By Stephanie Stahl

PHILADELPHIA (CBS) — With the growing number of COVID-19 cases, there’s a big push to find better treatments, which has involved a lot of trial and error. Researchers at Penn Medicine are playing a key part in figuring out what works and what doesn’t.

At the heart of the CORONA Project is a doctor who discovered an unknown treatment for his own rare disease, and he now hopes to do the same with COVID-19.

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“This is the list of drugs that look most promising,” Penn Medicine Dr. David Fajgenbaum said.

Dr. Fajgenbaum and his research team at Penn Medicine have a database of 500 drugs used to treat COVID-19. They’re all repurposed, originally developed for something else.

“We’ve reviewed over 29,000 published papers, data on over 270,000 patients,” Dr. Fajgenbaum said.

The CORONA Project database is an analytical review of what works and when. It’s used by doctors to calculate COVID treatments and helps the government determine what to research.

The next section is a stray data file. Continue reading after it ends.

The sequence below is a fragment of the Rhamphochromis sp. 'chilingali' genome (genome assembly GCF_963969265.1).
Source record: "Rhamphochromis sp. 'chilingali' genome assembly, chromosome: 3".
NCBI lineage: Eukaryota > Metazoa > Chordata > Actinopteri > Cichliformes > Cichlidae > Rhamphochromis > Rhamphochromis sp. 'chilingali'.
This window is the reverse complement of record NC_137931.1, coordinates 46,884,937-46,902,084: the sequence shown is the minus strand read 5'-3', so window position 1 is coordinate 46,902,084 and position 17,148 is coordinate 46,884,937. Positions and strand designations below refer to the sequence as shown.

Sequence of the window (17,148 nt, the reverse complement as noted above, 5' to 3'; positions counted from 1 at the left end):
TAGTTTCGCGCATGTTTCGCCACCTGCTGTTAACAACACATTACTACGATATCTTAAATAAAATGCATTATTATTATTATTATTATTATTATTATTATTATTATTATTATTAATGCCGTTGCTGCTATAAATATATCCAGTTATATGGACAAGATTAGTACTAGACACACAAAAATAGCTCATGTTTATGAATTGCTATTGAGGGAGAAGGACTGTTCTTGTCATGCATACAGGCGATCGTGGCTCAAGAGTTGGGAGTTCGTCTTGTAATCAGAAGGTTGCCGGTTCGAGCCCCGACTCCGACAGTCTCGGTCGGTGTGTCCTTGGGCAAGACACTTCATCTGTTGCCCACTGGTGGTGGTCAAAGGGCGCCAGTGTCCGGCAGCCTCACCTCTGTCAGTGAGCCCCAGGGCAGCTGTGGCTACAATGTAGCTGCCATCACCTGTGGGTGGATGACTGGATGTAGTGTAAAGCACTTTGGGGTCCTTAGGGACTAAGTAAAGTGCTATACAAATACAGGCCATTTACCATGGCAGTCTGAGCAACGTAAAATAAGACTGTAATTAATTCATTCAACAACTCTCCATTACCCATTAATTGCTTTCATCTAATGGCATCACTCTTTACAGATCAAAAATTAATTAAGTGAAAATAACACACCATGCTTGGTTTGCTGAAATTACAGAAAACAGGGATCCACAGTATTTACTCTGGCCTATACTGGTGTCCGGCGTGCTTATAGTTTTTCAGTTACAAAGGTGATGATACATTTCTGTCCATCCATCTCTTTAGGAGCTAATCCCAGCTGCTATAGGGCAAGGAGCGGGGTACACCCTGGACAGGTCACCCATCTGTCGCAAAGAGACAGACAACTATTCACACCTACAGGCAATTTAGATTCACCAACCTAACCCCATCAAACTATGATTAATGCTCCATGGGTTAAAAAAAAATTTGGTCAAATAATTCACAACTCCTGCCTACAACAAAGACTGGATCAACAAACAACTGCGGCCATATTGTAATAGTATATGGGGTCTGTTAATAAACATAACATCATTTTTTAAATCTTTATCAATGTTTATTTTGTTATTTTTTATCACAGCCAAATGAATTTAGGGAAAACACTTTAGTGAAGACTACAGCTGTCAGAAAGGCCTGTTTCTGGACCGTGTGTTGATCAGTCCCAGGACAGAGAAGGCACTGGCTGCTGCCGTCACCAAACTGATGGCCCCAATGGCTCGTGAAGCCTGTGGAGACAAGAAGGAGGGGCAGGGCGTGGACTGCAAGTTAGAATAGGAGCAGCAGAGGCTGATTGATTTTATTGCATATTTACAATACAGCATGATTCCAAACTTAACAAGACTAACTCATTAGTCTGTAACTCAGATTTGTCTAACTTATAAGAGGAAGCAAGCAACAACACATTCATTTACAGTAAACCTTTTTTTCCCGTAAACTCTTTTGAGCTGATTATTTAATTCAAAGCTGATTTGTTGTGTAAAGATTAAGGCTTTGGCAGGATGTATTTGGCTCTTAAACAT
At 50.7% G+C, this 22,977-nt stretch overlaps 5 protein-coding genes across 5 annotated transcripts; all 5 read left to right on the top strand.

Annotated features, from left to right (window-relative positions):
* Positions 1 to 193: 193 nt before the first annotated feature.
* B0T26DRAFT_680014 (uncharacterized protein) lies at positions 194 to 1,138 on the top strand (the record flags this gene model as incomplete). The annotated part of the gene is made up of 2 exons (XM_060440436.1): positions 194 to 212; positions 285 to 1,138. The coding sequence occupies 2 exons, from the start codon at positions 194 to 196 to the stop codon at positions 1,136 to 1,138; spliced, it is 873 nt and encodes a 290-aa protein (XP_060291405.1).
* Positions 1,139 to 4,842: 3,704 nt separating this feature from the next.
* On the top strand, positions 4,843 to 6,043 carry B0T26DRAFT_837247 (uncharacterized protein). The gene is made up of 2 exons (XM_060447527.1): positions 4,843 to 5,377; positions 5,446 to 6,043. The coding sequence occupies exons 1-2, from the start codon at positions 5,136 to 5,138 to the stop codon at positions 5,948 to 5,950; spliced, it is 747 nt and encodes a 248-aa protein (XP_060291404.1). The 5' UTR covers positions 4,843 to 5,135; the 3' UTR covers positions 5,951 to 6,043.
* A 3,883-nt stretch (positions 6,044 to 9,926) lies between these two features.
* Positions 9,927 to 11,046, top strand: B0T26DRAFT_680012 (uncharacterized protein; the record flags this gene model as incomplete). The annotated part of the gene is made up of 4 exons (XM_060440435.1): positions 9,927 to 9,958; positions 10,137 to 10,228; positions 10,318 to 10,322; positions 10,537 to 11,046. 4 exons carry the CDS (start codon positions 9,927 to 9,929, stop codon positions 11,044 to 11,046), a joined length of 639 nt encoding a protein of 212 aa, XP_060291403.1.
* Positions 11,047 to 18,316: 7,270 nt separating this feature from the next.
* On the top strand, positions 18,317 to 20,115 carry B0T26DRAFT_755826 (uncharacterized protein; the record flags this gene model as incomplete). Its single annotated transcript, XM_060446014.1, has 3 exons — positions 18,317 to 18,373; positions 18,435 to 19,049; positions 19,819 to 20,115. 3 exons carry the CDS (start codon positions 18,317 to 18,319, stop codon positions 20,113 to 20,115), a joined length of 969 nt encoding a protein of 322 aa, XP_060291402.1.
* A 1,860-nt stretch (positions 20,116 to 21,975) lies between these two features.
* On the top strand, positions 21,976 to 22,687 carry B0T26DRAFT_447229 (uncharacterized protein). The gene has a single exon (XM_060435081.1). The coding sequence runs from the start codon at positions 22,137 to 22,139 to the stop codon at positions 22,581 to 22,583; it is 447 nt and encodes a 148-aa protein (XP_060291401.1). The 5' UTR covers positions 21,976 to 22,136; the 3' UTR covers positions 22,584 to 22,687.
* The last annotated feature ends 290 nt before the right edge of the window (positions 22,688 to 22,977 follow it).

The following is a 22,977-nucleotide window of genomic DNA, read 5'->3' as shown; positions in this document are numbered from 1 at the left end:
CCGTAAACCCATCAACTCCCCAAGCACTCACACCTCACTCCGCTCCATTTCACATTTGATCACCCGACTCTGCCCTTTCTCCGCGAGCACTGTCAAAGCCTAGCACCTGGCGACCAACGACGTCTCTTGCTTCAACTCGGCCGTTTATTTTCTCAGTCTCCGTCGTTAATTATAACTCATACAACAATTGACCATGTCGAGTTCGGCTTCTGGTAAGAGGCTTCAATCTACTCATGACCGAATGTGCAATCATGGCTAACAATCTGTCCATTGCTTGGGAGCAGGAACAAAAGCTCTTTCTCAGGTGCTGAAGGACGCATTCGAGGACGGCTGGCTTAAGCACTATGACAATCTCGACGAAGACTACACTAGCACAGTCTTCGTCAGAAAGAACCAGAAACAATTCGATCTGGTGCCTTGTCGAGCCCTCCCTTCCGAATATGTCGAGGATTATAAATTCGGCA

“Lots of drug were being tried, like Hydroxychloroquine, now Ivermectin for COVID,” Dr. Fajgenbaum said.

He says those two are among many treatments that don’t work as well as others.

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For Dr. Fajgenbaum it’s personal. He discovered a treatment for a rare disease he has and now he’s applying the same strategy to the coronavirus.

“I have a disease called Castleman disease which involves the immune system getting out of control in many ways similar to COVID,” Dr. Fajgenbaum said.

The disease nearly killed him several times until he found a treatment that worked — a journey he chronicles in his memoir “Chasing My Cure.”

“I’m alive today because of a drug that no one even thought about for my disease that I decided to repurpose and test on myself,” Dr. Fajgenbaum said.

He’s now seven years in remission. Before COVID, his team researched potential treatments for other diseases.

“Given that I’m alive because of a repurposed drug, I decided I wanted to dedicate my life to try to figure out what other drugs that are already out there that might actually be treatments or cures,” Dr. Fajgenbaum said.

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Dr. Fajgenbaum says vaccines are clearly the best way to prevent COVID. For treatments, he thinks they’ll continue to improve and be more targeted to the different stages of the virus.

Stephanie Stahl